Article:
- Distribute schedule of the season, including the Meetings and the Championship
- Demonstration and introduction to LEGO® MINDSTORMS® robot kits, including the MINDSTORMS® Brick, key parts, and mechanisms
- Establish Team Names and Team Cheers
- Some time to allow students to see and play
After the kickoff meeting, teammates will work together to build and program a MINDSTORMS® robot, either through the provided instruction manual in their kit or through a design the team develops. This part of the season can last four (4) to six (6) weeks depending on club size and schedule. After their robot has been built, teams will program their robot with software provided by the LEGO® Group, and will continuously test and refine their designs and program to develop a well-tested and structurally sound robot.
During the last two (2) weeks of Robot Build Meetings, students will also practice presenting their robot, which includes the following:
- An introduction of the Team, along with an explanation of how their robot works.
- The Design, Build, and Programming process.
- The season’s game, with Main Objective and basic rules.
- Practicing sample questions that a judge might ask them at the Championship
During this time, teams test and refine their robot on a game field.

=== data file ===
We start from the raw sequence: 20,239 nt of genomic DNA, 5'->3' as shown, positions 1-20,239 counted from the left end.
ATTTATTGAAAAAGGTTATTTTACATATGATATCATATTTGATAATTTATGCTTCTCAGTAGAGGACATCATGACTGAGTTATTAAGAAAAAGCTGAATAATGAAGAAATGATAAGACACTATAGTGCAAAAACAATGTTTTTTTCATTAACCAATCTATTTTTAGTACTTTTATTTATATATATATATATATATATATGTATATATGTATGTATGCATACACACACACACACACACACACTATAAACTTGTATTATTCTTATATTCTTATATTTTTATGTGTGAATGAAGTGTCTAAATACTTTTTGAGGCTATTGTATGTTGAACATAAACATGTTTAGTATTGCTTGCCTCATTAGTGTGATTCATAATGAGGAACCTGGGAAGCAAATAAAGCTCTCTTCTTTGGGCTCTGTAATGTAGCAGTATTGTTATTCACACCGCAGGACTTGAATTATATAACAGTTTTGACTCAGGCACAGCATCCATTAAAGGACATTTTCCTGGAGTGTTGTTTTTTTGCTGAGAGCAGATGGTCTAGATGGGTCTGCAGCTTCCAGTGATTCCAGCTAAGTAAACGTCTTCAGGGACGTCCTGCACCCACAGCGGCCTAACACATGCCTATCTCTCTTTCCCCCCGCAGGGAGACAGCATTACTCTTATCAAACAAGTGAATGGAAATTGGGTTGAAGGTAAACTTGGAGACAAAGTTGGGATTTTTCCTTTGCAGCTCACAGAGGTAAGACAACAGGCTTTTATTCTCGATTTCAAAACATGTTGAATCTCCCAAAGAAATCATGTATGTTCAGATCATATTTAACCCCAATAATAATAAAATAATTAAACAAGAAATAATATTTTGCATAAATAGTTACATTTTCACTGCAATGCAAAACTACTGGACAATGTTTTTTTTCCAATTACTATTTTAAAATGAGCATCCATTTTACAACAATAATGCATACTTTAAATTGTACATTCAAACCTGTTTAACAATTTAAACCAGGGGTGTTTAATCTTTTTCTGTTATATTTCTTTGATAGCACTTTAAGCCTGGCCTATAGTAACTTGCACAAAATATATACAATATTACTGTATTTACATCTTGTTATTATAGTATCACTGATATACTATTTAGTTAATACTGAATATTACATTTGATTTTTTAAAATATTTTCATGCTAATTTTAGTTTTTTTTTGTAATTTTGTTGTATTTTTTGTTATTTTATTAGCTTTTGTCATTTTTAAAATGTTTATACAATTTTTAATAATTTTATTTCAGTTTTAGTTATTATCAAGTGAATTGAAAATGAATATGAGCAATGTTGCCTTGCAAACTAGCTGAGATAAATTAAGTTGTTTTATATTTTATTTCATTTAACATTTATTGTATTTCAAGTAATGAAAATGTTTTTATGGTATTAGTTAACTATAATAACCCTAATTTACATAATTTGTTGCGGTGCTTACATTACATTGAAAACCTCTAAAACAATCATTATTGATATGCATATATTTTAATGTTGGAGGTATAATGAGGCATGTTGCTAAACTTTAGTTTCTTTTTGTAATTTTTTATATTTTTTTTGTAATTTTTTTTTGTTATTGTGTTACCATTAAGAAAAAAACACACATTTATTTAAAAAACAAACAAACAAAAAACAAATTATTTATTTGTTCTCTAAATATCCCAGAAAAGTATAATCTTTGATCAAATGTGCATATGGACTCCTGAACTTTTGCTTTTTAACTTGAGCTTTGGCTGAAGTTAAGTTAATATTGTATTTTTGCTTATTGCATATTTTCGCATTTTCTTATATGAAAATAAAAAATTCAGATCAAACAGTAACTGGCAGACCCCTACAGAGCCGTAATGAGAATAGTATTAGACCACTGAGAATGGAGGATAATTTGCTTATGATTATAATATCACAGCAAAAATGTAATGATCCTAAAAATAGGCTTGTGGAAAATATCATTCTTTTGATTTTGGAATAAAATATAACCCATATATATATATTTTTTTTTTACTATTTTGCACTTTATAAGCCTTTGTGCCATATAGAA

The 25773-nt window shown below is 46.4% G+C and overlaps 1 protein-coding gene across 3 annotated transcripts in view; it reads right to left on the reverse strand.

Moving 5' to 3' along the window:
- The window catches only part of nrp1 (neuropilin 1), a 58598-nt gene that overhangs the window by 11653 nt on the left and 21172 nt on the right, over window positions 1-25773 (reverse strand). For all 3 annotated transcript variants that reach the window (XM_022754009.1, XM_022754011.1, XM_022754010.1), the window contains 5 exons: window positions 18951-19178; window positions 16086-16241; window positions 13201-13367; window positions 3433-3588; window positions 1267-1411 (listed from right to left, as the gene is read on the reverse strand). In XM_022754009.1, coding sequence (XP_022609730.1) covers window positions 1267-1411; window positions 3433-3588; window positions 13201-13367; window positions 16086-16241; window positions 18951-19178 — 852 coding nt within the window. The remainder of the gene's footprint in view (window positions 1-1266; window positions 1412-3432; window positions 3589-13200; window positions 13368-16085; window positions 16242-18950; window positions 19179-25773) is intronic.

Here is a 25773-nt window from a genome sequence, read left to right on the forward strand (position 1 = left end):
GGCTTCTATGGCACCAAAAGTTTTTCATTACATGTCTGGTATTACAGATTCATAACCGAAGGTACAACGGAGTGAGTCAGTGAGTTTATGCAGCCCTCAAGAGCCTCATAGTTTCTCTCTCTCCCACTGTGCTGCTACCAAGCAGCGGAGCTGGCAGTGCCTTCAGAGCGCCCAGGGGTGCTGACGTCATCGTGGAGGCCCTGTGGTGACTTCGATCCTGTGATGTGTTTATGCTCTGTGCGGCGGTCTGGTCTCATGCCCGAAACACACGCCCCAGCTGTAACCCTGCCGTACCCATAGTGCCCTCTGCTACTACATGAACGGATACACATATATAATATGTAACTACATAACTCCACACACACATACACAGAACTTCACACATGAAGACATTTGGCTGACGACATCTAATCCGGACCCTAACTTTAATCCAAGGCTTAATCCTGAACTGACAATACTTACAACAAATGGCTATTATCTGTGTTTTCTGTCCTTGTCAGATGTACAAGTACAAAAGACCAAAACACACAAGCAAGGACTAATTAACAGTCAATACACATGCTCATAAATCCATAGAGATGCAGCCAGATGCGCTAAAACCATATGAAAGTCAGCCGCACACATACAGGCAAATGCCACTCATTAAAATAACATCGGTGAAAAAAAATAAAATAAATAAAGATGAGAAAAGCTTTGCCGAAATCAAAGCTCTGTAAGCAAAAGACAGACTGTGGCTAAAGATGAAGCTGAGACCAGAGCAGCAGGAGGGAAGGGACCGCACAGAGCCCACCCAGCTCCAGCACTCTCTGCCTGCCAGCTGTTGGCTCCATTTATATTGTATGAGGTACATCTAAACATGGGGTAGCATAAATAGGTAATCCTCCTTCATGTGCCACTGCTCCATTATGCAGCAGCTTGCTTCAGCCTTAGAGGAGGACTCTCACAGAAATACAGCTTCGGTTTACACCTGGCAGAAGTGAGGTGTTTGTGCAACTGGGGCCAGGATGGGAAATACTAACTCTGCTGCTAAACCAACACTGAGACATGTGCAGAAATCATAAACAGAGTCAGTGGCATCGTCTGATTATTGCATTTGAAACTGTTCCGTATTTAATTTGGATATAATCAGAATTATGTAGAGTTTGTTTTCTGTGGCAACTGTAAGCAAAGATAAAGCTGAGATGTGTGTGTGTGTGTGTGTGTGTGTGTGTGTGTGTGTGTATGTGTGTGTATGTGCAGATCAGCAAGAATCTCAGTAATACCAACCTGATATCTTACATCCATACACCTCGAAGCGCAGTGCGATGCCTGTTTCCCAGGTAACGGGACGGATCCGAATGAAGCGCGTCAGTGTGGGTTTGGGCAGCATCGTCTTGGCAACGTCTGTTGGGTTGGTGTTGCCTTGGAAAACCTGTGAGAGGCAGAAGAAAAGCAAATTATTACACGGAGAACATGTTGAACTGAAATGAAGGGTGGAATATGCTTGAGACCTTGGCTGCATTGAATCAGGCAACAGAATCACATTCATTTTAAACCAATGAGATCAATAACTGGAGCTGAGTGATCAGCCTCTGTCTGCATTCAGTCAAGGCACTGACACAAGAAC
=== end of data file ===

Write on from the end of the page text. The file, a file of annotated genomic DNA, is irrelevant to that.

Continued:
The last week of the Season includes the tournament. As schools within a region form teams, they will compete in an interschool competition. Until such a time, each school is encouraged to hold a tournament in your school during which the teams from that school can showcase their robots and compete against each other, perhaps during a school assembly or other special gathering of the student body.
The Championship Tournament begins with an Opening Ceremony, highlighting the participants and supporters of the program. Teams may give their presentations to the audience with the points described above. All teams will be competing in a Double-Elimination Tournament with the Game established in the beginning of the Season. During this time, Judges will determine teams who receive awards based on their conversations with each team and the criteria required to qualify. Officials are provided for each competition.
Game and Tournament
Teams compete together in a friendlier version of ‘Sumo Robots.’ Two (2) teams, against each other, compete in a four (4) foot by four (4) foot field with a 4.5-inch-thick black circle, thirty-five (35) inches inside-to-inside diameter. The objective of this game is to push the opponent’s robot outside of the black circle, in order for that robot to be called “out.” The robot that stays within the ring the longest wins.
- Teams are not allowed to touch the robot at any time during the match, unless requested by the Referee.
- Referees are allowed to restart a match if robots do not move each other or are locked together and not making progress toward the edge for more than fifteen (15) seconds.